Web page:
Object relations development and temperament as predictors of spiritual coping

Stephen Keller, Pace University

Abstract

This doctoral project examines object relations development and temperament constructs as predictors of later positive and negative spiritual coping technique use. The sample of 124 participants from the Facebook online social network was asked to complete an online questionnaire that included a demographics sheet, the Bell Object Relations Scale, the Adult Temperament Questionnaire, and the Brief RCOPE. Temperament factors, including Negative Affect, Effortful Control, Extraversion, and Orienting Sensitivity, as well as the Object Relations factors of Alienation, Insecure Attachment, Egocentricity, and Social Incompetence were regressed on level of positive and negative spiritual coping technique use. Multiple regressions were run to explore the predictive ability of a Temperament Model, Object Relations Model, and Combined Temperament and Object Relations Model on positive and negative spiritual coping. Linear regressions were also run to assess the predictive ability of each individual factor of temperament and object relations development on positive and negative spiritual coping. The combined Temperament and Object Relations Model was a significant predictor of both positive and negative spiritual coping use, accounting for a higher percentage of variance (23.5% and 22.8%, respectively) than the other proposed positive and negative spiritual coping models. The Temperament Model was a significant predictor of positive spiritual coping technique use. The Object Relations Model was a significant predictor of negative spiritual coping technique use. The hypothesis that early developmental constructs can influence and predict later spiritual coping use is supported by the results of this study. ^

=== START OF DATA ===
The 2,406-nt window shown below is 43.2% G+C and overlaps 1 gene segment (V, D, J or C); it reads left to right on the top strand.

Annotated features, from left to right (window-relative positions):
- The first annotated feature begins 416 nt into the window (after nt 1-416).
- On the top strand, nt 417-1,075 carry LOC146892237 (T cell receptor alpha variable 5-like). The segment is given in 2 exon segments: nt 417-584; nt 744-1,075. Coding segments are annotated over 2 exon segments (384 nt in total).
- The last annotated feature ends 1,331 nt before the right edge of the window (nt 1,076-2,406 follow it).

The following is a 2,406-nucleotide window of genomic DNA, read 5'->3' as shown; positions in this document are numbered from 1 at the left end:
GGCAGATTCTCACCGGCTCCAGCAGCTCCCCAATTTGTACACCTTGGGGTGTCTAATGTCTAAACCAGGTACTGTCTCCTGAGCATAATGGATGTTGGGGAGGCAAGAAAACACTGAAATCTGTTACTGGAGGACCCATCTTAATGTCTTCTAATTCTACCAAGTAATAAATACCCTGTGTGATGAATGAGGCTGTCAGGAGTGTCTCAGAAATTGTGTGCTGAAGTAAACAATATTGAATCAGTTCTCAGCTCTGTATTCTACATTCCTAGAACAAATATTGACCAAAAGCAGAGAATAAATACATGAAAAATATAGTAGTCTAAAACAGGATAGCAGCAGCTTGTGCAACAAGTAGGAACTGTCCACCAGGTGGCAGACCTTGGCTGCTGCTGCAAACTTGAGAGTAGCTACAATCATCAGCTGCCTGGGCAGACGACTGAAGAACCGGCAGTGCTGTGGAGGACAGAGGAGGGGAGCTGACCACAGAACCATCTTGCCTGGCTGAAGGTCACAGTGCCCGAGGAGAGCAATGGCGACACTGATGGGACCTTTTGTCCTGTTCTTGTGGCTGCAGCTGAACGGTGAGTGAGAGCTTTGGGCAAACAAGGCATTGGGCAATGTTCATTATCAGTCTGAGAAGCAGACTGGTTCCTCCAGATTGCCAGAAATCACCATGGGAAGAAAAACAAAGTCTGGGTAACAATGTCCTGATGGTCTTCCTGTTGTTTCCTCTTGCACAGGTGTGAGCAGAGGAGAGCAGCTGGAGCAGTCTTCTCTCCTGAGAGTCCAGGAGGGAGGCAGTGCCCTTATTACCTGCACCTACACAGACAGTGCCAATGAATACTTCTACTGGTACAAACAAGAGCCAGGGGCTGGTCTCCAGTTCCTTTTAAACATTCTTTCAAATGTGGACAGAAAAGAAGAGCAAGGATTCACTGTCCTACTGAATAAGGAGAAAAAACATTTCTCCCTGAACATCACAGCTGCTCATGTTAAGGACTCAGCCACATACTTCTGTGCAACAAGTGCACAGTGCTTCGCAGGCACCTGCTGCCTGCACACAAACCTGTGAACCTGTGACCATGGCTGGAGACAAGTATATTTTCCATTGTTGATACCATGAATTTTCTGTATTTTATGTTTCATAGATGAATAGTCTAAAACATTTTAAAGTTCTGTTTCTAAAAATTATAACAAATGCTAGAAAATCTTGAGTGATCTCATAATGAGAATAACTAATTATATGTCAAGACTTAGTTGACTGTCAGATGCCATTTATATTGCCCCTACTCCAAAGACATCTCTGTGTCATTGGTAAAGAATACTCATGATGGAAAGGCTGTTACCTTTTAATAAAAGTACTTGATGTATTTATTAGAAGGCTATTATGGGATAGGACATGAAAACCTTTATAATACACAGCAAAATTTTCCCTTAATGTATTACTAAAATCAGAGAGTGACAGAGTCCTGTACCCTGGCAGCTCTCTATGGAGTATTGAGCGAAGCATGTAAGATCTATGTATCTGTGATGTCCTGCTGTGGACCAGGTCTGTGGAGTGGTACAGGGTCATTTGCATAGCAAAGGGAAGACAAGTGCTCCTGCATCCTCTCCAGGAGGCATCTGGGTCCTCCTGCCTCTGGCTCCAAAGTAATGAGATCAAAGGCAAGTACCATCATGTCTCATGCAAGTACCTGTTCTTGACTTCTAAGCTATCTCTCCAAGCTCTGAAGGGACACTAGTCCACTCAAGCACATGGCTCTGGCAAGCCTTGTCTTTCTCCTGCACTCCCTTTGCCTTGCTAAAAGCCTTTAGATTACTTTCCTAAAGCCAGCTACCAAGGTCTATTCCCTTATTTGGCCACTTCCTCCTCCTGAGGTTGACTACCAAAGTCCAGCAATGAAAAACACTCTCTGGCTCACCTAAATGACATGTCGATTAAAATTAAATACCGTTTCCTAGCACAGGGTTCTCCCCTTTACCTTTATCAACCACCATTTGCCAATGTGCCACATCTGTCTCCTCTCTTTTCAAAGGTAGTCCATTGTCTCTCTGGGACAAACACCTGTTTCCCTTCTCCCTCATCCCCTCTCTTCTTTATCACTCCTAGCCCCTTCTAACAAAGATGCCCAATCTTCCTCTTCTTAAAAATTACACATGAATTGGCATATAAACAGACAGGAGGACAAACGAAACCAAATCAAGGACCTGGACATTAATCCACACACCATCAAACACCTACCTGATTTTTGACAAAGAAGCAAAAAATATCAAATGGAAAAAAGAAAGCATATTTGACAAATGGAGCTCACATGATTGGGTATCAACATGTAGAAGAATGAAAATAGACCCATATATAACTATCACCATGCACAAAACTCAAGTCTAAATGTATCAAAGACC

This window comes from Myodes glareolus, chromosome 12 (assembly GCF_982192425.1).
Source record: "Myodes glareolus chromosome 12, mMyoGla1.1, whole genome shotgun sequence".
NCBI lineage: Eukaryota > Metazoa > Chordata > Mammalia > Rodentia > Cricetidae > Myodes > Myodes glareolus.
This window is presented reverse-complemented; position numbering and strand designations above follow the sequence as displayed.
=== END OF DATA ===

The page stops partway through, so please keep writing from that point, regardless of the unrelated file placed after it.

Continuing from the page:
Subject Area

Psychology, Developmental|Psychology, Clinical

Recommended Citation

Stephen Keller, "Object relations development and temperament as predictors of spiritual coping" (January 1, 2008). ETD Collection for Pace University. Paper AAI3289977.
http://digitalcommons.pace.edu/dissertations/AAI3289977

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